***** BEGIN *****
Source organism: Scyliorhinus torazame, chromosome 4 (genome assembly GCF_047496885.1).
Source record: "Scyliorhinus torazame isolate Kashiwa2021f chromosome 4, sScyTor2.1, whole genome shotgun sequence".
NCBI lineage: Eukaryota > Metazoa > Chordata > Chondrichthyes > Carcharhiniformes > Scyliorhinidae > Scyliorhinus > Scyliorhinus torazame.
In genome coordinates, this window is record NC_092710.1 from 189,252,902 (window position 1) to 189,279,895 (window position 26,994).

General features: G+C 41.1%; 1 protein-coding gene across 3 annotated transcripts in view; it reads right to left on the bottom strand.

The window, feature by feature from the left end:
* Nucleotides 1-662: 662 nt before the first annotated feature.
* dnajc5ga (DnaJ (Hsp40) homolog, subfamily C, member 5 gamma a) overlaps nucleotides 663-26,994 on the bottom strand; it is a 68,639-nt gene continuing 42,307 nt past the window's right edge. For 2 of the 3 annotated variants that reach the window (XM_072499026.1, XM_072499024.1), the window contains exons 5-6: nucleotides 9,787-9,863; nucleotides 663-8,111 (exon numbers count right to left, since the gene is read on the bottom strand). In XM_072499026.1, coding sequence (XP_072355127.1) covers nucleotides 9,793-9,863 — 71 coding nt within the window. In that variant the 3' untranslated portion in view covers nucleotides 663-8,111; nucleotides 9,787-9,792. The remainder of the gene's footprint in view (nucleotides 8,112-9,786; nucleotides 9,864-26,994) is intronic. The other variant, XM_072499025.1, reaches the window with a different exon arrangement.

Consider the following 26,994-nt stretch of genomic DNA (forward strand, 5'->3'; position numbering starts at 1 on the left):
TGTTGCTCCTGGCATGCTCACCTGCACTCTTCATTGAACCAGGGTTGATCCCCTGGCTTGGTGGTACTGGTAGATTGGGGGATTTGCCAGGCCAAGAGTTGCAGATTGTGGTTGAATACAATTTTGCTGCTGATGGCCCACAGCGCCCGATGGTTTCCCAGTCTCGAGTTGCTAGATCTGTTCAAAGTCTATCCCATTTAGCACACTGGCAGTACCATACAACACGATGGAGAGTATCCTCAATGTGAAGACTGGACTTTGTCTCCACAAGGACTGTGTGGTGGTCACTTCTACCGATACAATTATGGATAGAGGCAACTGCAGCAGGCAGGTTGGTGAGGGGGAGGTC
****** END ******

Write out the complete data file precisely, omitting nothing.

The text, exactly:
Source organism: Scyliorhinus torazame, chromosome 4 (genome assembly GCF_047496885.1).
Source record: "Scyliorhinus torazame isolate Kashiwa2021f chromosome 4, sScyTor2.1, whole genome shotgun sequence".
NCBI lineage: Eukaryota > Metazoa > Chordata > Chondrichthyes > Carcharhiniformes > Scyliorhinidae > Scyliorhinus > Scyliorhinus torazame.
In genome coordinates, this window is record NC_092710.1 from 189,252,902 (window position 1) to 189,279,895 (window position 26,994).

General features: G+C 41.1%; 1 protein-coding gene across 3 annotated transcripts in view; it reads right to left on the bottom strand.

The window, feature by feature from the left end:
* Nucleotides 1-662: 662 nt before the first annotated feature.
* dnajc5ga (DnaJ (Hsp40) homolog, subfamily C, member 5 gamma a) overlaps nucleotides 663-26,994 on the bottom strand; it is a 68,639-nt gene continuing 42,307 nt past the window's right edge. For 2 of the 3 annotated variants that reach the window (XM_072499026.1, XM_072499024.1), the window contains exons 5-6: nucleotides 9,787-9,863; nucleotides 663-8,111 (exon numbers count right to left, since the gene is read on the bottom strand). In XM_072499026.1, coding sequence (XP_072355127.1) covers nucleotides 9,793-9,863 — 71 coding nt within the window. In that variant the 3' untranslated portion in view covers nucleotides 663-8,111; nucleotides 9,787-9,792. The remainder of the gene's footprint in view (nucleotides 8,112-9,786; nucleotides 9,864-26,994) is intronic. The other variant, XM_072499025.1, reaches the window with a different exon arrangement.

Consider the following 26,994-nt stretch of genomic DNA (forward strand, 5'->3'; position numbering starts at 1 on the left):
TGTTGCTCCTGGCATGCTCACCTGCACTCTTCATTGAACCAGGGTTGATCCCCTGGCTTGGTGGTACTGGTAGATTGGGGGATTTGCCAGGCCAAGAGTTGCAGATTGTGGTTGAATACAATTTTGCTGCTGATGGCCCACAGCGCCCGATGGTTTCCCAGTCTCGAGTTGCTAGATCTGTTCAAAGTCTATCCCATTTAGCACACTGGCAGTACCATACAACACGATGGAGAGTATCCTCAATGTGAAGACTGGACTTTGTCTCCACAAGGACTGTGTGGTGGTCACTTCTACCGATACAATTATGGATAGAGGCAACTGCAGCAGGCAGGTTGGTGAGGGGGAGGTC